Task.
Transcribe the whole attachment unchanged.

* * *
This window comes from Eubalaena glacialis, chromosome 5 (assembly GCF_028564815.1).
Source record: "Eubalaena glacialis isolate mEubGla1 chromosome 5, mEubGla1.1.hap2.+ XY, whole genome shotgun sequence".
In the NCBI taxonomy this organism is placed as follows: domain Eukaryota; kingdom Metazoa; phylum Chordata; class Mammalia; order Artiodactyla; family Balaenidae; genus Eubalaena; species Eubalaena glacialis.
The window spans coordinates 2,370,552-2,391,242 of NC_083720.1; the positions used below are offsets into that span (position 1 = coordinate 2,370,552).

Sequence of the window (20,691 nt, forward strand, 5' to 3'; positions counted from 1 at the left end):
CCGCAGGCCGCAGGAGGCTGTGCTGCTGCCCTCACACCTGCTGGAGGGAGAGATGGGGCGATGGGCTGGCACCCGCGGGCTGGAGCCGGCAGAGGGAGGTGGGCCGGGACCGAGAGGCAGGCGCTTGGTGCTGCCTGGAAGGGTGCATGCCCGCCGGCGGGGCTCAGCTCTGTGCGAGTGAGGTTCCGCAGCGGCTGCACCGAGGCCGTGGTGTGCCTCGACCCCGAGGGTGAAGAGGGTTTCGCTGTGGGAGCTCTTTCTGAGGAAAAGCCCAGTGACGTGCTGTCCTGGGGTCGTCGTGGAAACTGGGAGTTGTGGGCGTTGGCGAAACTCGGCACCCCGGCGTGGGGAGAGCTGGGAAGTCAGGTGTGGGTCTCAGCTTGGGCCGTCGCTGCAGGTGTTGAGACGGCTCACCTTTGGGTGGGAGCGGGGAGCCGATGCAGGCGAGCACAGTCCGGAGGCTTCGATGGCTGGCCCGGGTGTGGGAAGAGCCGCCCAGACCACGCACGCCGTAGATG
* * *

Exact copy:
This window comes from Eubalaena glacialis, chromosome 5 (assembly GCF_028564815.1).
Source record: "Eubalaena glacialis isolate mEubGla1 chromosome 5, mEubGla1.1.hap2.+ XY, whole genome shotgun sequence".
In the NCBI taxonomy this organism is placed as follows: domain Eukaryota; kingdom Metazoa; phylum Chordata; class Mammalia; order Artiodactyla; family Balaenidae; genus Eubalaena; species Eubalaena glacialis.
The window spans coordinates 2,370,552-2,391,242 of NC_083720.1; the positions used below are offsets into that span (position 1 = coordinate 2,370,552).

Sequence of the window (20,691 nt, forward strand, 5' to 3'; positions counted from 1 at the left end):
CCGCAGGCCGCAGGAGGCTGTGCTGCTGCCCTCACACCTGCTGGAGGGAGAGATGGGGCGATGGGCTGGCACCCGCGGGCTGGAGCCGGCAGAGGGAGGTGGGCCGGGACCGAGAGGCAGGCGCTTGGTGCTGCCTGGAAGGGTGCATGCCCGCCGGCGGGGCTCAGCTCTGTGCGAGTGAGGTTCCGCAGCGGCTGCACCGAGGCCGTGGTGTGCCTCGACCCCGAGGGTGAAGAGGGTTTCGCTGTGGGAGCTCTTTCTGAGGAAAAGCCCAGTGACGTGCTGTCCTGGGGTCGTCGTGGAAACTGGGAGTTGTGGGCGTTGGCGAAACTCGGCACCCCGGCGTGGGGAGAGCTGGGAAGTCAGGTGTGGGTCTCAGCTTGGGCCGTCGCTGCAGGTGTTGAGACGGCTCACCTTTGGGTGGGAGCGGGGAGCCGATGCAGGCGAGCACAGTCCGGAGGCTTCGATGGCTGGCCCGGGTGTGGGAAGAGCCGCCCAGACCACGCACGCCGTAGATG